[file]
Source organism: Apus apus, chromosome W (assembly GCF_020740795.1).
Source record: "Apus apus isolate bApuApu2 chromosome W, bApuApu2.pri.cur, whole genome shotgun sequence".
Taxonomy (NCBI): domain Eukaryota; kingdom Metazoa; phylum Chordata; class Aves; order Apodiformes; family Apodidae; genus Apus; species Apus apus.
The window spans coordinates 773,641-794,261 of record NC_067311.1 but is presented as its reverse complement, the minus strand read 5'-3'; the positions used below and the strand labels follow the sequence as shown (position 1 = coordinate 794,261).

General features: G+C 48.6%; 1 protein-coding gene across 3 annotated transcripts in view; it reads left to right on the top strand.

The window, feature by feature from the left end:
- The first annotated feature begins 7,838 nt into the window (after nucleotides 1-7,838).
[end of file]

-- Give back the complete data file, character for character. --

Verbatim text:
Source organism: Apus apus, chromosome W (assembly GCF_020740795.1).
Source record: "Apus apus isolate bApuApu2 chromosome W, bApuApu2.pri.cur, whole genome shotgun sequence".
Taxonomy (NCBI): domain Eukaryota; kingdom Metazoa; phylum Chordata; class Aves; order Apodiformes; family Apodidae; genus Apus; species Apus apus.
The window spans coordinates 773,641-794,261 of record NC_067311.1 but is presented as its reverse complement, the minus strand read 5'-3'; the positions used below and the strand labels follow the sequence as shown (position 1 = coordinate 794,261).

General features: G+C 48.6%; 1 protein-coding gene across 3 annotated transcripts in view; it reads left to right on the top strand.

The window, feature by feature from the left end:
- The first annotated feature begins 7,838 nt into the window (after nucleotides 1-7,838).